And please note that I am not making a value judgement on your point. I respect your beliefs and your faith, and Dag's too and I hope you both feel that, despite whatever skepticism I may have. But I wholeheartedly agree that equating the two things is ridiculous. The whole point of this thread was to recognize that the word "faith" is inadequate to convey, unqualified, the sense in which it is being used in these discussions, and to explore whether there might be more precise words or phrases we can implement to avoid becoming continually bogged down in semantics.

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dkw
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Well, yes, but I think your proposed solution was backwards. In the sense of using “faith” to mean belief, or even temporary suspension of disbelief, I don’t see the distinction between belief/faith in God and belief/faith in the laws of physics. How one reaches that belief may be different, but not enough to justify different words for the end result. I just don’t think that’s proper use of the theological version of the term “faith.”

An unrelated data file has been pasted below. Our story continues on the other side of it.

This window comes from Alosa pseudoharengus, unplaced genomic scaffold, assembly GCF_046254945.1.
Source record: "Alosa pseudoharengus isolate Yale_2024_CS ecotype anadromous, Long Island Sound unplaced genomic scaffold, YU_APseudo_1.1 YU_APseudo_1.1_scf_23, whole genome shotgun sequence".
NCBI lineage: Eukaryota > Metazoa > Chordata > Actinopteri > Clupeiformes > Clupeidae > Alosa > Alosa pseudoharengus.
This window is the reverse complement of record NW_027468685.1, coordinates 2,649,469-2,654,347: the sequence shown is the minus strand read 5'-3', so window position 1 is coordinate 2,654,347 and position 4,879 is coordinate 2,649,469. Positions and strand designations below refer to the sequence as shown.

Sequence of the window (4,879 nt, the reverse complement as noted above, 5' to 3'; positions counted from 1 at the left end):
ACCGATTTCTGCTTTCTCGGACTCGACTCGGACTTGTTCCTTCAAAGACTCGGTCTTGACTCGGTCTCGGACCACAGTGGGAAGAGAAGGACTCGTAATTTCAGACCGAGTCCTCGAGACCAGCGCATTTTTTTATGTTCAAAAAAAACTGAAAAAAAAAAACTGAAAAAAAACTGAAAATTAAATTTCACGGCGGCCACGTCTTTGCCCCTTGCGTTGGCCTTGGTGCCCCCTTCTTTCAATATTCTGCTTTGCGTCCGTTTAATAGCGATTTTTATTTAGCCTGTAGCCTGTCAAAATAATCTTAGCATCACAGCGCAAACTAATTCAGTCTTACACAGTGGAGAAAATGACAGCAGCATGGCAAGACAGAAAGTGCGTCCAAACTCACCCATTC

Edit: Although I recognize that it is often used that way, ala "I don't need evidence, I have 'faith' that this is true." I'm trying to make it clear that that is not what I mean by the word. Not knowledge, not belief. Priority.

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Dagonee
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quote:
When I use the word "faith" in the religious sense of faith in God, I am not talking about knowledge or belief. I am talking about the ordering of ones life towards something such that it becomes the ultimate priority toward which all other aspects of life are subordinant. The idea of using such a concept to refer to a falling rock is ridiculous.
This might be another artifact of both my professional backgrounds, but I can couch this in terms of degree as well.

In an earlier post, I mentioned faith as a basis for decisions. My faith in God is such that (ideally - I'm not there yet) God becomes the most important factor in every single decision I make, which would subordinate every other aspect of life.